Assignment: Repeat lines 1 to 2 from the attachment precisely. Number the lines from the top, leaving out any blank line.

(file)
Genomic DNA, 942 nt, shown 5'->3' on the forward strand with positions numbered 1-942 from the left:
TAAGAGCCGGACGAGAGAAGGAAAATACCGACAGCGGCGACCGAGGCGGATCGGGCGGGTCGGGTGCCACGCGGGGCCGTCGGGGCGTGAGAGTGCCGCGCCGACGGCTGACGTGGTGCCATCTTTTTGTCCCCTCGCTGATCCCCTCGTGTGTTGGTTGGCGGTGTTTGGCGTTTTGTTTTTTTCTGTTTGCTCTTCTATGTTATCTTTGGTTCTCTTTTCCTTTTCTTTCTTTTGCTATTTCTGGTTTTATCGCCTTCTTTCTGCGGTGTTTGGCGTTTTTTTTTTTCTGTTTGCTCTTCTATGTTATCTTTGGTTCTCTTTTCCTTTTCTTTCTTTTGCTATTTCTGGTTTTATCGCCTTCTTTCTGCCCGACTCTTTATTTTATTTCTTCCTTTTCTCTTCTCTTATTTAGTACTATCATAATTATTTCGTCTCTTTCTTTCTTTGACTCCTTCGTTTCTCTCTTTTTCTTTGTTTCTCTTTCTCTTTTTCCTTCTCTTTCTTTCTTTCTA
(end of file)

Genomic DNA, 942 nt, shown 5'->3' on the forward strand with positions numbered 1-942 from the left:
TAAGAGCCGGACGAGAGAAGGAAAATACCGACAGCGGCGACCGAGGCGGATCGGGCGGGTCGGGTGCCACGCGGGGCCGTCGGGGCGTGAGAGTGCCGCGCCGACGGCTGACGTGGTGCCATCTTTTTGTCCCCTCGCTGATCCCCTCGTGTGTTGGTTGGCGGTGTTTGGCGTTTTGTTTTTTTCTGTTTGCTCTTCTATGTTATCTTTGGTTCTCTTTTCCTTTTCTTTCTTTTGCTATTTCTGGTTTTATCGCCTTCTTTCTGCGGTGTTTGGCGTTTTTTTTTTTCTGTTTGCTCTTCTATGTTATCTTTGGTTCTCTTTTCCTTTTCTTTCTTTTGCTATTTCTGGTTTTATCGCCTTCTTTCTGCCCGACTCTTTATTTTATTTCTTCCTTTTCTCTTCTCTTATTTAGTACTATCATAATTATTTCGTCTCTTTCTTTCTTTGACTCCTTCGTTTCTCTCTTTTTCTTTGTTTCTCTTTCTCTTTTTCCTTCTCTTTCTTTCTTTCTA